The final experiment involved my Hamilton pocket watch. It was handed to Geller, with its chain. (I had proposed this test earlier by telephone, having said only that I was going to alter the speed regulator and challenge him to readjust it "so that the watch would run again.") He ex­ pressed uncertainty, held it to his ear, did not shake it un­duly, kept it clearly within my view, then again listened, and ejaculated "It's ticking, it's ticking!" This watch had been specially prepared in advance as follows: A strip of tinfoil, an inch long and at least a six­teenth of an inch wide, was inserted upon the balance wheel bridge, but beneath the speed regulator arm, extending one- fourth inch over the balance wheel, with the arm set at "F." The remaining part of the strip was folded out of the way, and allowed to extend down from the "F" toward the stem. The back had two lids, one extremely difficult to open. Ten minutes before my session with Geller I depressed the short­ er portion well into the spokes of the wheel, and thereby stopped it.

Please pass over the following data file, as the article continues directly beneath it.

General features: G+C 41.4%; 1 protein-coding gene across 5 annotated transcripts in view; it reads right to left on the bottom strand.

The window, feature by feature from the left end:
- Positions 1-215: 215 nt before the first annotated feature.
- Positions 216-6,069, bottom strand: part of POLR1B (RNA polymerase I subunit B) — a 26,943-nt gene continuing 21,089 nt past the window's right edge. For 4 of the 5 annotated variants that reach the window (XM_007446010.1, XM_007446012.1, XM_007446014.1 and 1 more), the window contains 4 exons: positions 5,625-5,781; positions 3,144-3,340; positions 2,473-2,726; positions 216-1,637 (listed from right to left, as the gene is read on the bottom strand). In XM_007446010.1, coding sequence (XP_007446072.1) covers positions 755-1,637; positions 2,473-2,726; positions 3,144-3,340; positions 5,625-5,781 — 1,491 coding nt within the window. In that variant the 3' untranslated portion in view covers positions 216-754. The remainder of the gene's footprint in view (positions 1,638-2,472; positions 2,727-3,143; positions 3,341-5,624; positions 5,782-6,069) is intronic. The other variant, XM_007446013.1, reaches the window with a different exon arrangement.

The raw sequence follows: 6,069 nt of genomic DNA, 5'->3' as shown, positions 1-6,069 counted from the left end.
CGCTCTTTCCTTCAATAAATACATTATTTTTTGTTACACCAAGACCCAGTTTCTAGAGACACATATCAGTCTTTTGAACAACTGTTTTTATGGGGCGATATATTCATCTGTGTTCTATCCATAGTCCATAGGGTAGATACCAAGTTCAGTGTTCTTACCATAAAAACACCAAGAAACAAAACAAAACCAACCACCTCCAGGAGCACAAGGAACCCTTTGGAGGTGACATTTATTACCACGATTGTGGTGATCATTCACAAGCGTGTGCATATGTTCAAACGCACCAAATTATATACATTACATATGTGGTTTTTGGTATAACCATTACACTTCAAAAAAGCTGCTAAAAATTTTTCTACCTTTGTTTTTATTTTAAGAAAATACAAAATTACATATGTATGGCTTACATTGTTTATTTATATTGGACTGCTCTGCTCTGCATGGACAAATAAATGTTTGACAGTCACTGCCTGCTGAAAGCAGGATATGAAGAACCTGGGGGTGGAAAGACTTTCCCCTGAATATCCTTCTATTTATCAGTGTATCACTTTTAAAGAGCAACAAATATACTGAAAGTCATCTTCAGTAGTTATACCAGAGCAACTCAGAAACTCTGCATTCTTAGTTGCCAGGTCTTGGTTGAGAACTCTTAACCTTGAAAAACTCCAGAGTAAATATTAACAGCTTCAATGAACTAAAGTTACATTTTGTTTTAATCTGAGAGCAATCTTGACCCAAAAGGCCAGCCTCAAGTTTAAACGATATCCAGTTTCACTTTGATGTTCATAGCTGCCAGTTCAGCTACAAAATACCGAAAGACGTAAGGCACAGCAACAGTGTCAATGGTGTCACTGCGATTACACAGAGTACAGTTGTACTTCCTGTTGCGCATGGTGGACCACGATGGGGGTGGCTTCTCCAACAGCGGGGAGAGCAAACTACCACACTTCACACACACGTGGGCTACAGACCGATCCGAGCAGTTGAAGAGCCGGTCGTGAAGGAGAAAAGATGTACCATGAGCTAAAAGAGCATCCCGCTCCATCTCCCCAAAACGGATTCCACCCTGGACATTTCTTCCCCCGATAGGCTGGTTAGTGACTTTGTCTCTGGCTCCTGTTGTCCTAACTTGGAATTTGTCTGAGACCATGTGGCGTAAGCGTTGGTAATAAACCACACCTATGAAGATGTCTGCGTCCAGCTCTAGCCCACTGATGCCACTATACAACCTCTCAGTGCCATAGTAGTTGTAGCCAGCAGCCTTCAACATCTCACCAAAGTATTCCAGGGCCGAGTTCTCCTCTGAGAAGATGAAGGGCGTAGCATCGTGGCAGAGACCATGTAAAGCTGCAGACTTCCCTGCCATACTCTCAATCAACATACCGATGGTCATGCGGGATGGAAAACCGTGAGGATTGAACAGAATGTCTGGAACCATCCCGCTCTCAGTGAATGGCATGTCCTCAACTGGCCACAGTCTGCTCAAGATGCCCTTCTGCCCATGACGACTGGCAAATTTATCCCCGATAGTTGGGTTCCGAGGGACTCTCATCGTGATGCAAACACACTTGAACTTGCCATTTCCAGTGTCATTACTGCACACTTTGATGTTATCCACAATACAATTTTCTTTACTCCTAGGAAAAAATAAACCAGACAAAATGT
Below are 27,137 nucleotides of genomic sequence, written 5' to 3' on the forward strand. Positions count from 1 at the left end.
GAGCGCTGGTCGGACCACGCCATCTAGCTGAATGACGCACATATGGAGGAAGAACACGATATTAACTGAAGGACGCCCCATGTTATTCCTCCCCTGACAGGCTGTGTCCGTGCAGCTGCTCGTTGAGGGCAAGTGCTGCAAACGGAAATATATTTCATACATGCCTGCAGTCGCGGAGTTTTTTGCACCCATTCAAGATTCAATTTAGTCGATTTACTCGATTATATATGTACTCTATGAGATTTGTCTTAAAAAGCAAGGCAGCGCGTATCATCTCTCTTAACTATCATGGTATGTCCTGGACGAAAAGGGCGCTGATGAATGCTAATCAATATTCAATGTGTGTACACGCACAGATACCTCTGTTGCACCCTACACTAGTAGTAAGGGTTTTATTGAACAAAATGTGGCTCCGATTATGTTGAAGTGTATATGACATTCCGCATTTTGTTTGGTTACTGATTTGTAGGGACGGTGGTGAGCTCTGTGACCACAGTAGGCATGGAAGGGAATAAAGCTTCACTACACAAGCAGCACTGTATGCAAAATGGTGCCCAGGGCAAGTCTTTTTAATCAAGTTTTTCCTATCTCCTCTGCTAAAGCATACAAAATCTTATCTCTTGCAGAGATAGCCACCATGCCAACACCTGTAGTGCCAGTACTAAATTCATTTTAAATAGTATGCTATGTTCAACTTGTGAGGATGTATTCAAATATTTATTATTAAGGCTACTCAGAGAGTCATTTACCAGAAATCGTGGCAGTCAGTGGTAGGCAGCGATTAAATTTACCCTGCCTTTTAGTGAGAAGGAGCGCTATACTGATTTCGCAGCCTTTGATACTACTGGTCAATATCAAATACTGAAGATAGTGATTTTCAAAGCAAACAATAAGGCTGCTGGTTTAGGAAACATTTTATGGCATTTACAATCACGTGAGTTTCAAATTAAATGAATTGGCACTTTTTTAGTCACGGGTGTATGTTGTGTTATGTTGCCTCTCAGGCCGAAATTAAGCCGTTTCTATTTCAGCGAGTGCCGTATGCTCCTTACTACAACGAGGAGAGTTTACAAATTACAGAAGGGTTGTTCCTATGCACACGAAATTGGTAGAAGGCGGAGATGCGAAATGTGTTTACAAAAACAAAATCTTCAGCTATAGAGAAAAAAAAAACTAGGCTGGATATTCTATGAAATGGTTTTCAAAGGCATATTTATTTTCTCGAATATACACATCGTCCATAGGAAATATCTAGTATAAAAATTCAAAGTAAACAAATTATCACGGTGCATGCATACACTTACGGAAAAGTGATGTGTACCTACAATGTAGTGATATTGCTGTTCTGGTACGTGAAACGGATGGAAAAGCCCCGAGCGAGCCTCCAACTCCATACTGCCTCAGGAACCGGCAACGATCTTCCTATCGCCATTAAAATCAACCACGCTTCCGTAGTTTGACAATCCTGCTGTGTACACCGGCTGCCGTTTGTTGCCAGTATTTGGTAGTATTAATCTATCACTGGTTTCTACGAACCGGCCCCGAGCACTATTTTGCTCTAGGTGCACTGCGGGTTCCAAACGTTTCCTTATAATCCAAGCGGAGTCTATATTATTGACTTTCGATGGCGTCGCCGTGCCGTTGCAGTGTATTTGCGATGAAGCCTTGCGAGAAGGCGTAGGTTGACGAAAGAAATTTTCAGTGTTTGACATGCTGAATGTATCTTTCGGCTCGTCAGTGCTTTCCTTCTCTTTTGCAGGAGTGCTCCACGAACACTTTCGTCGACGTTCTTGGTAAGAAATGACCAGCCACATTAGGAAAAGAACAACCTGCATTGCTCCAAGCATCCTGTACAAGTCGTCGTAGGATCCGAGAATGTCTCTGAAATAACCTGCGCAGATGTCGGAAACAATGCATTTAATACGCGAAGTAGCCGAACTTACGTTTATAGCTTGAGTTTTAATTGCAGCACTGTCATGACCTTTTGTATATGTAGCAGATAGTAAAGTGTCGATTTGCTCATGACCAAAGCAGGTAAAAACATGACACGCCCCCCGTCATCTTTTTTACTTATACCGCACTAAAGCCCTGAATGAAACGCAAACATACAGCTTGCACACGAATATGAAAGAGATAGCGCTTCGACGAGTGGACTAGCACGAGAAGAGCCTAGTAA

Following Geller's accomplishment, I retrieved the watch and listened. On opening the back, we found the regulator arm to have been moved to slightly beyond "S," despite its normal tight fit. This had lifted the shorter end of foil up from within the wheel. The remaining three-fourths inch of tinfoil was separated, and had itself been moved to where its nearer end was half an inch farther away from the "F—S" section than when I prepared it, and had been turned 90 degrees clockwise as well. It was in fact stuck slightly, since there was some candy-wrapper wax on the underside of the strip of foil.
 This dual effect within my watch was even more im­ pressive to me than the keys. Due to the permanent re­ moval of a delimiting set-screw, the regulator arm could be pushed as much as 40 degrees; and it was found to have moved to this full extent. Geller himself was visibly sur­ prised by the unexpected feature, and summoned an associate to examine this effect. If I may be permitted to insert the following personal notes, I have been a student of both psychical research and sleight of hand for 40 years, and confidently believe that de­ception may be ruled out as the explanation of these effects. Other magicians whom I have consulted have not altered this opinion, but criticism of the same will be welcomed. Due to the simple and conspicuous movements in all three of the static-PK effects, I have no special regrets about the absence of any assistant observer. For psycho­logical reasons I did not solicit a movie photographer and, in fact, turned down an offer by a fellow magician to ac­ company me. My firm conclusion now is that increased research interest in Geller is warranted.